Argument: Public and private insurers can learn from each other
Jacob Hacker. "The case for public plan". The Institute for America's Future: "public and private plans can learn from each other as they exploit their strengths and remedy their weaknesses. Expanded coverage of prescription drugs by Medicare HMOs, for example, demonstrated the feasibility of drug coverage for the elderly and helped to increase political pressure for drug coverage for all people with Medicare. The development of performance measures for Medicare private plans provided a template for projects testing comparable measures under the public Medicare plan. Similarly, innovations in coordinating care for elders with chronic illness in private plans have provided a useful foundation for care-coordination demonstrations in the public Medicare plan.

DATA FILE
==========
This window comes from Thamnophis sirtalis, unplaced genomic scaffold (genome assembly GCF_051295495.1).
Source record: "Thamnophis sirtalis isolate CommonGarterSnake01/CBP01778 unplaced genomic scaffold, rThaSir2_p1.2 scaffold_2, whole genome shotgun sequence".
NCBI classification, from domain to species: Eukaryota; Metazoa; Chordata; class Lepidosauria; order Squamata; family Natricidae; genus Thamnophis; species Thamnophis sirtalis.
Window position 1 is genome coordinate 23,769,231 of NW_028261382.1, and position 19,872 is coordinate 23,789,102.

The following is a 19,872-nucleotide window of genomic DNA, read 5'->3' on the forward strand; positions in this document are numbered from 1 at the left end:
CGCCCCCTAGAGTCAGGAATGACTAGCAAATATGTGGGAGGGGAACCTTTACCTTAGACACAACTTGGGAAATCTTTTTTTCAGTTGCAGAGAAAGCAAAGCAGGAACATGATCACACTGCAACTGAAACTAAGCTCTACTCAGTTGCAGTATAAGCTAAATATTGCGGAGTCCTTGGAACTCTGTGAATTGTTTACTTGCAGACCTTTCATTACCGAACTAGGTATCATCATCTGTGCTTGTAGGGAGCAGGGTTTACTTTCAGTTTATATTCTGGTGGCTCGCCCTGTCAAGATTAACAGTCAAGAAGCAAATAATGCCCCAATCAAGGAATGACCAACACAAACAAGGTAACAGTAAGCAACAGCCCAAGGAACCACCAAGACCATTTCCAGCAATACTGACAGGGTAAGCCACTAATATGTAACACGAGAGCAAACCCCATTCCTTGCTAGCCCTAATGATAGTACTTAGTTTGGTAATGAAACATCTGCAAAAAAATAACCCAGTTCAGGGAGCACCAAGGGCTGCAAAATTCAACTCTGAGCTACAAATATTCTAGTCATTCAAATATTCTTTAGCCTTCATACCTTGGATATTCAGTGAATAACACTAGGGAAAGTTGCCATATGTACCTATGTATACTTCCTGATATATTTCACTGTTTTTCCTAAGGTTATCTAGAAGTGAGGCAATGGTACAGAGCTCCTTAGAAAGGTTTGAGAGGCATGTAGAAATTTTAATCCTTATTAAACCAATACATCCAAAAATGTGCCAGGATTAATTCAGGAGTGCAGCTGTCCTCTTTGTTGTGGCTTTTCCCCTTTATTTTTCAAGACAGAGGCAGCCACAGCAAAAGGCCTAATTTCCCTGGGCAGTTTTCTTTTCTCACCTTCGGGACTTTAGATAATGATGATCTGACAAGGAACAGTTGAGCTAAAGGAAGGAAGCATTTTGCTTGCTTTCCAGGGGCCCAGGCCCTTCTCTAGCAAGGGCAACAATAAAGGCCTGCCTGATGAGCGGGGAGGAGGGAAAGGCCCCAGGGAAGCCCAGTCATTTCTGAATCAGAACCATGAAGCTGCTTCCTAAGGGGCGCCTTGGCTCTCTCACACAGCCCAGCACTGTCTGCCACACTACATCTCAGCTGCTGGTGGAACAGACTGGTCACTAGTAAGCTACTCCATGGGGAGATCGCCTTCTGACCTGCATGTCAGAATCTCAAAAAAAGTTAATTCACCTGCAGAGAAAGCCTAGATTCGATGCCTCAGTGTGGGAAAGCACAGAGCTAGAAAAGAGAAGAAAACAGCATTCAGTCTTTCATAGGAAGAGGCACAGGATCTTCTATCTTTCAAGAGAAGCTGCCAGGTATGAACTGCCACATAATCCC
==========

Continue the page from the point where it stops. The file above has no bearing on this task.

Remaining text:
Meanwhile, private insurers have emulated Medicare’s prospective payment system for hospitals, physicians and nursing homes, and many of the early techniques of utilization review were first developed by Medicare and later diffused to private insurers. Recently, Aetna, WellPoint, and other larger insurers have moved to ban payments for care that results in serious errors—following the lead of Medicare’s effort to stop paying the cost of treating bed sores, falls, and other preventable injuries and infections. And no one doubts that Medicare has provided an important fallback for elderly and disabled Americans who have substantial health needs or whose private plans exit the market or switch benefits or providers."